45% of Youths in Harare’s Ushewokunze surburb are taking drugs

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By Florence Zirima

 

HARARE – Youth Against Drug and Substance Abuse Zimbabwe (YADSAZ) is leaving no stone unturned in educating young people on the dangers of abusing drugs. In a recent clean up campaign spearheaded by YADSAZ which was held in Ushewokunze and places around the area, the organisation’s founder Fortune Chitsumba says about 45% of young people are taking drugs in Ushewokunze suburb in Harare South Constituency.

 

Speaking on the sidelines of the the clean up, Chitsumba said they targeted Ushewokunze due to the high rate at which youths are taking drugs.

 

“We have targeted this place because we are worried with the rate at which young people are indulging into drugs. Around 45% of youths are taking drugs in Ushewokunze and there is need for massive awareness campaigns to educate them,” he said.

 

He also added that the organisation has engaged different stakeholders and massive campaigns in schools will be conducted next term.

 

“We has engaged different stakeholders and next term we are going to do awareness campaigns in schools starting in Highfields as we want to create a drug free society. We have sport activities that are coming so that young people stay occupied to reduce the rate of drug abuse,” said Chitsumba.

 

During the campaign, this publication interviewed a young man who is a drug addict. He said his life is miserable because he is taking drugs.

 

“My wife and children left me because I take drugs. I take mbanje, mutoriro and pills. If I do not take drugs I do not feel normal and it is now my lifestyle. I have not paid rent for 3 months because all the money that I get I spend it on drugs. I am willing to get help so that I live a normal life,” he said.

 

This publication also interviewed a number of people during the awareness campaign who said there is need for a collective responsibility to curb drug and substance abuse.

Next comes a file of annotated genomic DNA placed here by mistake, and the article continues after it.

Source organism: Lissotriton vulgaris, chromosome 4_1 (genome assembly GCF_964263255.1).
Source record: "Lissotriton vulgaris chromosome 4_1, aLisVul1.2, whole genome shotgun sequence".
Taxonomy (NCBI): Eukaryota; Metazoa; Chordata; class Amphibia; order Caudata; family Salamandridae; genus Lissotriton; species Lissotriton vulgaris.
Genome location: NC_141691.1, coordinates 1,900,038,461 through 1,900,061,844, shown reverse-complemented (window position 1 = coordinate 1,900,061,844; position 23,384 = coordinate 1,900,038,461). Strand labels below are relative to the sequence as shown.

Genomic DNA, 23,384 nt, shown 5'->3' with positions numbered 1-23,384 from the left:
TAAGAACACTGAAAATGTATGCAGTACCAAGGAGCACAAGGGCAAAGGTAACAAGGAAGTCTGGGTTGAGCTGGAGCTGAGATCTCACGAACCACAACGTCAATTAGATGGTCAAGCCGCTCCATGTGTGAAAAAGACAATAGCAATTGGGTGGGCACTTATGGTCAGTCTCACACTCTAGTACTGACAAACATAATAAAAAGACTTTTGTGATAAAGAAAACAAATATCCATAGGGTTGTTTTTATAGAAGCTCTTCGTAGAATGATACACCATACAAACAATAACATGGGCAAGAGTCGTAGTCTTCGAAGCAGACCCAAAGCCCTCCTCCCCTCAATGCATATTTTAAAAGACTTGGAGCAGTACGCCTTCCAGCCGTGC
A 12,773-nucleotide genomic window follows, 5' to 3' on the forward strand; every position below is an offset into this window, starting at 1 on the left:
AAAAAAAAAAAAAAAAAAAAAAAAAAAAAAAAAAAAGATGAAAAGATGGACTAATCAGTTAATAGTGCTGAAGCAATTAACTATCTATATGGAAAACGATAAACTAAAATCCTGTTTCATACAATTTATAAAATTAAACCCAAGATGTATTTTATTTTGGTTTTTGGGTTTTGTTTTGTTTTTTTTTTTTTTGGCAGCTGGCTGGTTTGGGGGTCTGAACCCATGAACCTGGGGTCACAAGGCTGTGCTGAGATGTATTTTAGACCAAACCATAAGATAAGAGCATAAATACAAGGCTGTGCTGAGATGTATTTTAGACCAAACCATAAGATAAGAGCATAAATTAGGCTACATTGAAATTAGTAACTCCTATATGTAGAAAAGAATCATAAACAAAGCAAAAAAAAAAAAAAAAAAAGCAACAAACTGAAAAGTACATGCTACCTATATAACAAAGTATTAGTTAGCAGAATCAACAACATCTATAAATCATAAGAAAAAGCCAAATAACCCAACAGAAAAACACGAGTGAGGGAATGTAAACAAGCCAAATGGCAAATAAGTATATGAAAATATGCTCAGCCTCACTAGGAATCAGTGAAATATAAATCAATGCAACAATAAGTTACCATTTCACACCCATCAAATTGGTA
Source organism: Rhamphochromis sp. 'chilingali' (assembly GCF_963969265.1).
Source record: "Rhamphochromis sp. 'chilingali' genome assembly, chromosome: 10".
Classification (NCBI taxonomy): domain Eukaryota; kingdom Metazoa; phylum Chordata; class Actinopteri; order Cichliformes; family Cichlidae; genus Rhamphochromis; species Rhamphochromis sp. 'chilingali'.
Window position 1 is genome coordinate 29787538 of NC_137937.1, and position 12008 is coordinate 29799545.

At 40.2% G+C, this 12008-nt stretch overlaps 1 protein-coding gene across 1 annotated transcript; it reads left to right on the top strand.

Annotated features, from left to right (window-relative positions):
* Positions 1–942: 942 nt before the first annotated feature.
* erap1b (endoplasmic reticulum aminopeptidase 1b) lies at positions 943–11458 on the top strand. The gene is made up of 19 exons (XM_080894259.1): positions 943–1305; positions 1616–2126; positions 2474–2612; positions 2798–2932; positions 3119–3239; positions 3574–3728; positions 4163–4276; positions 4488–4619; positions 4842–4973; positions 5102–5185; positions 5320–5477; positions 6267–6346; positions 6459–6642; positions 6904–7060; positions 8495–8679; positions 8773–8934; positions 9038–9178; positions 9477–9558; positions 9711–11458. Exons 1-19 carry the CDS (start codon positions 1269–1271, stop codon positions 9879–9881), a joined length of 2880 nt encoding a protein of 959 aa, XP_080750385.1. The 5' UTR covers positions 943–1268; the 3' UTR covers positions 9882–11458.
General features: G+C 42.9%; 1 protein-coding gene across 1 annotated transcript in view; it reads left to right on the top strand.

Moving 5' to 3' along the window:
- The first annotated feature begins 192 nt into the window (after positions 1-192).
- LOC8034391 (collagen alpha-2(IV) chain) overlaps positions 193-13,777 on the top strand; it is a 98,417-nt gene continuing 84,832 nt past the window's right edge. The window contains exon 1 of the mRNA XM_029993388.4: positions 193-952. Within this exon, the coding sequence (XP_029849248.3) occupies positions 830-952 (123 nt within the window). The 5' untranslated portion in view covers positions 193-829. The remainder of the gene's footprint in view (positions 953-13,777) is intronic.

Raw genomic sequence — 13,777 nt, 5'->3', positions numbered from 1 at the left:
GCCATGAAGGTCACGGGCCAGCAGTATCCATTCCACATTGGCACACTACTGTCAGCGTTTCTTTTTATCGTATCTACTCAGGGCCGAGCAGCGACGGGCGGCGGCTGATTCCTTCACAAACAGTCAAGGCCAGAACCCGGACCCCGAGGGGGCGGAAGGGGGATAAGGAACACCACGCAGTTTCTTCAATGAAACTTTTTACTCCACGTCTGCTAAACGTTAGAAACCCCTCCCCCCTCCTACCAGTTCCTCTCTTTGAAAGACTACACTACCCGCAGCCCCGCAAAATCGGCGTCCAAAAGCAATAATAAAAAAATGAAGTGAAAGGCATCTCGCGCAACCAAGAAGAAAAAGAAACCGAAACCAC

“We are slowly losing a future generation and it is painful that if we do not take action we are going to lose many young people to drug abuse. There is need for collective responsibility to curb the abuse of drugs,” said Fansen Nkomo.

 

Another man, Paul Munyaradzi Rukani said their community recently lost a youth to drugs.

 

“We have recently lost a young man to drugs and it is sad that we are losing future. Young people are killing themselves and relevant stakeholders should help our youths immediately,” he said.

 

Maughan and Eliseev (2007) narcotics experts believe that the local drug market is being

deliberately flooded to encourage addiction among youngsters. One fix is often enough to trap a child into addiction, with withdrawal symptoms including skin sores, excruciating muscle and bone pain, vomiting and insomnia.

 

They further say that the effects of larger doses include drowsiness, feelings of contentment, safety and being relaxed. Many who are addicted tend to lead chaotic lives that revolve around getting hold of the drug and various ways of getting money to buy it, which could include prostitution and stealing.

 

According to Dube, (2007), “Drug abusers often become so obsessed with the habit that everything going on around them is ignored, including the needs and situations of other family members, leading to a

breakdown of the family as a system”.


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